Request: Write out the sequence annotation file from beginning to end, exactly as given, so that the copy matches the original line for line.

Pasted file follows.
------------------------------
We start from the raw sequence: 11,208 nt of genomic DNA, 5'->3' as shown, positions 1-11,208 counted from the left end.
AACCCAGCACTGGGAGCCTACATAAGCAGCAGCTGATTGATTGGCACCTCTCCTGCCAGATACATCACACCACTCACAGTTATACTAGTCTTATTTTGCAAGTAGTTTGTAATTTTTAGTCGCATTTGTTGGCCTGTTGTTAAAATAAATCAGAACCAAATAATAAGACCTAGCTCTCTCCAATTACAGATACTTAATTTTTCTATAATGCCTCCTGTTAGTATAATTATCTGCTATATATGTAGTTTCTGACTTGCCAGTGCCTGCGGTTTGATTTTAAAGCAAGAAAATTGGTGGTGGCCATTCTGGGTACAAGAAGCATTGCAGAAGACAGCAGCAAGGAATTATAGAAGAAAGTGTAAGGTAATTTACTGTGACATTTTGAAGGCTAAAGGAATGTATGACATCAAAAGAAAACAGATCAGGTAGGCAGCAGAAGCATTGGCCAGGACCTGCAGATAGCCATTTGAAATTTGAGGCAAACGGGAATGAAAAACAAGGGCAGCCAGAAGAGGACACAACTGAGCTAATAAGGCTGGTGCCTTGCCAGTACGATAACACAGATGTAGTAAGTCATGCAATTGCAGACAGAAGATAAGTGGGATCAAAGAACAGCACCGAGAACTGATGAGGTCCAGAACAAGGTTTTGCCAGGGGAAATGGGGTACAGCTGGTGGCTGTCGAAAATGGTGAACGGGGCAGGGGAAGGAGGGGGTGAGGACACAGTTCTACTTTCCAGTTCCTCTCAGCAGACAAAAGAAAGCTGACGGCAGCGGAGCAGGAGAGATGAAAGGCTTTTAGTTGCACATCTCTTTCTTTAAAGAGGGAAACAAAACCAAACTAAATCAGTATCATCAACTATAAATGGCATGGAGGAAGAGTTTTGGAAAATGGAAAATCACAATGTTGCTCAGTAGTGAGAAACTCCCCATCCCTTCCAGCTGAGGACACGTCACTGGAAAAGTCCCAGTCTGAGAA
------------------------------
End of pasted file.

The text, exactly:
We start from the raw sequence: 11,208 nt of genomic DNA, 5'->3' as shown, positions 1-11,208 counted from the left end.
AACCCAGCACTGGGAGCCTACATAAGCAGCAGCTGATTGATTGGCACCTCTCCTGCCAGATACATCACACCACTCACAGTTATACTAGTCTTATTTTGCAAGTAGTTTGTAATTTTTAGTCGCATTTGTTGGCCTGTTGTTAAAATAAATCAGAACCAAATAATAAGACCTAGCTCTCTCCAATTACAGATACTTAATTTTTCTATAATGCCTCCTGTTAGTATAATTATCTGCTATATATGTAGTTTCTGACTTGCCAGTGCCTGCGGTTTGATTTTAAAGCAAGAAAATTGGTGGTGGCCATTCTGGGTACAAGAAGCATTGCAGAAGACAGCAGCAAGGAATTATAGAAGAAAGTGTAAGGTAATTTACTGTGACATTTTGAAGGCTAAAGGAATGTATGACATCAAAAGAAAACAGATCAGGTAGGCAGCAGAAGCATTGGCCAGGACCTGCAGATAGCCATTTGAAATTTGAGGCAAACGGGAATGAAAAACAAGGGCAGCCAGAAGAGGACACAACTGAGCTAATAAGGCTGGTGCCTTGCCAGTACGATAACACAGATGTAGTAAGTCATGCAATTGCAGACAGAAGATAAGTGGGATCAAAGAACAGCACCGAGAACTGATGAGGTCCAGAACAAGGTTTTGCCAGGGGAAATGGGGTACAGCTGGTGGCTGTCGAAAATGGTGAACGGGGCAGGGGAAGGAGGGGGTGAGGACACAGTTCTACTTTCCAGTTCCTCTCAGCAGACAAAAGAAAGCTGACGGCAGCGGAGCAGGAGAGATGAAAGGCTTTTAGTTGCACATCTCTTTCTTTAAAGAGGGAAACAAAACCAAACTAAATCAGTATCATCAACTATAAATGGCATGGAGGAAGAGTTTTGGAAAATGGAAAATCACAATGTTGCTCAGTAGTGAGAAACTCCCCATCCCTTCCAGCTGAGGACACGTCACTGGAAAAGTCCCAGTCTGAGAA